Let’s Fall in Love


Francis of Assisi in Ecstasy by Caravaggio

Some things make you feel just a little more alive.

Hearing a moving song. Helping someone in need. Reading words that make you cry. Seeing a sunset splash the sky with breath-taking colors.

And the feeling is multiplied immeasurably if you are sharing those experiences with someone special.

Indeed, love completes us as human beings.

Do you remember your first powerful encounter with “falling in love?” Even though it happened decades ago, I never will forget how that felt for me. I had my first job out of college as the sports editor of the daily newspaper in Sedalia, Mo. Donna was still in college and living in St. Peters, Mo., a good three-hour drive from Sedalia. We had met on a Teens Encounter Christ retreat and over the next few months became friends.

I was homesick and lonely in Sedalia, where I was working long hours and didn’t know anyone. So I kept in close touch with friends back in the St. Louis area the best I could. And I was smitten by Donna.

I asked her out — in a letter. That seemed pretty safe to me! She said yes. My life never has been the same since then.

Something special happened. We talked about each other all the time. I know I thought about her all the time. I missed home a great deal, but I was happy because I was writing for money (such as it was) and I was in love. I looked at the world in a whole new way. Colors were brighter, life was more fun. It didn’t matter what I was doing as long as I was doing it with her. I still acted selfishly at times — love doesn’t turn you into a perfect person — but that love at least was always in the back of my mind. It made me a better person.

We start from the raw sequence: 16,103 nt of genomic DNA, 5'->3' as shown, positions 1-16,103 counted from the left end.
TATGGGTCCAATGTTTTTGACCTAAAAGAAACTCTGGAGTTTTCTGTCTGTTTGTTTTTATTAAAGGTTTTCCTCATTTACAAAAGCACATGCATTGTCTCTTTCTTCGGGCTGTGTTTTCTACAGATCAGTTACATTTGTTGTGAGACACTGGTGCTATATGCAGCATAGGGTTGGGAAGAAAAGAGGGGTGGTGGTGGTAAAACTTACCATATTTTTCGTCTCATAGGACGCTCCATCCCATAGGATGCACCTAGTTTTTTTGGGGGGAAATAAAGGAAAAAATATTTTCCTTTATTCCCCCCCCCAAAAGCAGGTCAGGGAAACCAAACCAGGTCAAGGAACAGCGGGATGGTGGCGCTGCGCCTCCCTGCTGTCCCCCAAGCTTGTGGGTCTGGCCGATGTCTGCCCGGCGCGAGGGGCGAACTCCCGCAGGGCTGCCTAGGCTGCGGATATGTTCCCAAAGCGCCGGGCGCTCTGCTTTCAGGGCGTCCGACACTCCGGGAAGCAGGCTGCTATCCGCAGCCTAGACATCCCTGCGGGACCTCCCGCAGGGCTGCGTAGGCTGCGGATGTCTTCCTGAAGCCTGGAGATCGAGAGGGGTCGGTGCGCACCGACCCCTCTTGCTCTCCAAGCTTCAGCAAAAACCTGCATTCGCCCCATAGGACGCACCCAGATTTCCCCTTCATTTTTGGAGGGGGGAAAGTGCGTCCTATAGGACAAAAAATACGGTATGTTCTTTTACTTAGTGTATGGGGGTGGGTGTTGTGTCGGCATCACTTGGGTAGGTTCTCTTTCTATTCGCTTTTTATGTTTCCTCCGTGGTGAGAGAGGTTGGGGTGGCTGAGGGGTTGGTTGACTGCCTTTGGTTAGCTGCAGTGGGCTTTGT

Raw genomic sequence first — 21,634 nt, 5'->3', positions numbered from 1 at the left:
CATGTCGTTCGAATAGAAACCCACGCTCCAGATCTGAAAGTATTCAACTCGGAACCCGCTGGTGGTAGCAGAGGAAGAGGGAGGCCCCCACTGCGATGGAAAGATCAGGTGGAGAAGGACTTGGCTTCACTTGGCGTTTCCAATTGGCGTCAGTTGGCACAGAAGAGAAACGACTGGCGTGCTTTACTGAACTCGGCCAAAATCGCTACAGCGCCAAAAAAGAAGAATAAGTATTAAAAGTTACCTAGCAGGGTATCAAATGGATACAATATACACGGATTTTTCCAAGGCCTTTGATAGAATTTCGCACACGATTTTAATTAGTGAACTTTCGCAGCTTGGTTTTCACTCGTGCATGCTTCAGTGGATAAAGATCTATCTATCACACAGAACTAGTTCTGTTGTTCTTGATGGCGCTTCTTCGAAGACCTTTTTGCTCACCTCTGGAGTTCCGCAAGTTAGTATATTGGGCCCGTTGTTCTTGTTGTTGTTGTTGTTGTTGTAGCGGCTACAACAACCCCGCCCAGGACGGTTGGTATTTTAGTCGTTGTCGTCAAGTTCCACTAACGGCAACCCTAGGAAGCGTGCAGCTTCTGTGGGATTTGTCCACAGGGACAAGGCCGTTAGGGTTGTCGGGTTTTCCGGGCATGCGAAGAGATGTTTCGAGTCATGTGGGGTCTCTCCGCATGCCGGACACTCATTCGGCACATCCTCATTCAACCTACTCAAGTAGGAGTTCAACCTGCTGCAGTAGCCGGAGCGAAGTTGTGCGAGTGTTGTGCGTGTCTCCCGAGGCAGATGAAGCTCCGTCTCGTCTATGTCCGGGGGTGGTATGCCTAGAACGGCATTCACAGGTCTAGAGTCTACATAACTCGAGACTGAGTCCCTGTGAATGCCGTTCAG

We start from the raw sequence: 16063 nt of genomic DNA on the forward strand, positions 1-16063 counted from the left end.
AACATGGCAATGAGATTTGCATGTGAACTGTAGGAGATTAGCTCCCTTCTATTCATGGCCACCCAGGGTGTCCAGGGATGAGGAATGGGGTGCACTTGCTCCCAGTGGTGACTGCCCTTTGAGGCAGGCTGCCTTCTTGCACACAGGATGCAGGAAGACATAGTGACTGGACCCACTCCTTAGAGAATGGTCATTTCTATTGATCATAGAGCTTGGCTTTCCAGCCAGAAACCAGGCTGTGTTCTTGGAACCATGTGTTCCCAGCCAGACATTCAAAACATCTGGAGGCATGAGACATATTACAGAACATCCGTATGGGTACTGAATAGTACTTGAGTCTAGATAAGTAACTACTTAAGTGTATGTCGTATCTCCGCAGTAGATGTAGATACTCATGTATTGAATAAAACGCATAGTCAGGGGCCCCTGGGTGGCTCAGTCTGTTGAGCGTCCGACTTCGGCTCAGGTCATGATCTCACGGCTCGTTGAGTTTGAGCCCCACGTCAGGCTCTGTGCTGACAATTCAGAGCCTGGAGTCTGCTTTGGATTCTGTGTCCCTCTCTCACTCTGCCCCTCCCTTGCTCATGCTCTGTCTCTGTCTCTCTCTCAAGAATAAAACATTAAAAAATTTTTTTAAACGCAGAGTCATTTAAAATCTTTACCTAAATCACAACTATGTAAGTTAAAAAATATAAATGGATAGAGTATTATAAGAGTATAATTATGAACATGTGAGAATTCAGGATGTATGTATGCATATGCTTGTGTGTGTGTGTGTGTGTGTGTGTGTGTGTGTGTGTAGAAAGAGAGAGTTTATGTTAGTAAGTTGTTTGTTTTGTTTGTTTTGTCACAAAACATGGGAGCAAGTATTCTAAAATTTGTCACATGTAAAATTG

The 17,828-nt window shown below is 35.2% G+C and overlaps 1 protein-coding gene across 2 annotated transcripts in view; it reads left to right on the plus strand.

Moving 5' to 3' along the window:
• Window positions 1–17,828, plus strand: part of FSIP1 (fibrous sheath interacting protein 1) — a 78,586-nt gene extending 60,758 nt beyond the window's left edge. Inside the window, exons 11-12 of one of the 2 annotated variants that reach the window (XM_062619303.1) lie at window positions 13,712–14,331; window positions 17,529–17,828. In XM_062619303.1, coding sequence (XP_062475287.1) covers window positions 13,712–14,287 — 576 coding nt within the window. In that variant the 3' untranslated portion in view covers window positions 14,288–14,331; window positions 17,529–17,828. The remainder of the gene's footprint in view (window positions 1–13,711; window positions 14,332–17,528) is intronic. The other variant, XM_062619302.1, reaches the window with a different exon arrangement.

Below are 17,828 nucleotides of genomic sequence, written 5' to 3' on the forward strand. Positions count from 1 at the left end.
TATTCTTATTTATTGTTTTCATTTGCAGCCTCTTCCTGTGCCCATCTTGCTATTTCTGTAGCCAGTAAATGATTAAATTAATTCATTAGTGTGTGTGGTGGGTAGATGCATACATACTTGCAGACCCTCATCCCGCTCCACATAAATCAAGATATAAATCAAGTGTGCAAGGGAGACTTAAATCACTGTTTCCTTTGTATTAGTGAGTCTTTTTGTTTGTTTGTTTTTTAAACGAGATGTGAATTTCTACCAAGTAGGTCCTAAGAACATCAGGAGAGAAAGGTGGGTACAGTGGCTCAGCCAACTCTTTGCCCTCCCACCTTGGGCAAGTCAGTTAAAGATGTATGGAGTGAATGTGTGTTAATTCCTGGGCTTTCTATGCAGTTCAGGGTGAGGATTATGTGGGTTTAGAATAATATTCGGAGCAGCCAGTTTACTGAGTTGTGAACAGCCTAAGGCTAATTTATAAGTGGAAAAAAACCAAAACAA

All of our kids are adults now, three still in their 20s just as Donna and I were when we fell in love. I often have prayed that they would be blessed with the same giddiness that we experienced.

I also often pray that my children would fall in love with Jesus. Do you ever pray for that — for yourself as well as for others?

Falling completely head-over-heels in love with the Lord feels much the same as what men and women experience together. There is an indescribable joy. I remember when I first felt that way. I was in my late teens, and it caused me to look at the world in a whole new way. Colors were brighter, life was more fun. I still acted selfishly at times, but it made me a better person — or at least made me want to be one.

“Don’t concern yourself with anything but the Lord,” the late spiritual writer Father Henri Nouwen used to tell people. “Ask yourself, ‘What has this to do with the Lord?’ and if the answer is ‘nothing,’ then just drop it.”

What could be better than falling in love with Jesus — or falling in love with Him again, if it already has happened for you once? The love between a couple has stages and doesn’t always retain that initial lightheaded feeling, and the same can happen in our relationship with Christ. Over time we can go through certain motions, including Mass and prayer, without our hearts being completely captivated.

After a while, other things take the focus of our attention. We make time for so many non-spiritual things in life. I can spend a whole day looking forward to watching a three-hour St. Louis Cardinals baseball game on TV. I never would think of missing lunch or dinner. Yet some days I don’t take 15 minutes to read Scripture or 20 minutes to pray the Rosary. Being in love with Jesus would motivate us to make time and appointments with Him.

Time to just be with Him, to read letters from Him, to listen to Him pour out His love for you. You will talk about Him more often with others. You will think about Him constantly. The world won’t look the same if you would give Him your heart.

Trust me: Jesus, giddy in expectation, already is head over heels crazy for you.


About Author

Mike Eisenbath has been married to Donna for 30 years; they have four adult children and two grandsons. He was an award-winning sportswriter for 23 years, including 18 at the St. Louis Post-Dispatch with duties that included covering the St. Louis Cardinals and Major League Baseball. Severe depression forced him out of that career. He continues to write, with a monthly column in the St. Louis Review and his www.eisenbath.com website featuring reflections on topics such as his Catholic faith and mental illness. Mike is a frequent speaker and radio guest involving those subjects. Among his three books is Hence My Eyes Are Turned Toward You: Confronting Depression With Faith and the Prayer of Jehoshaphat.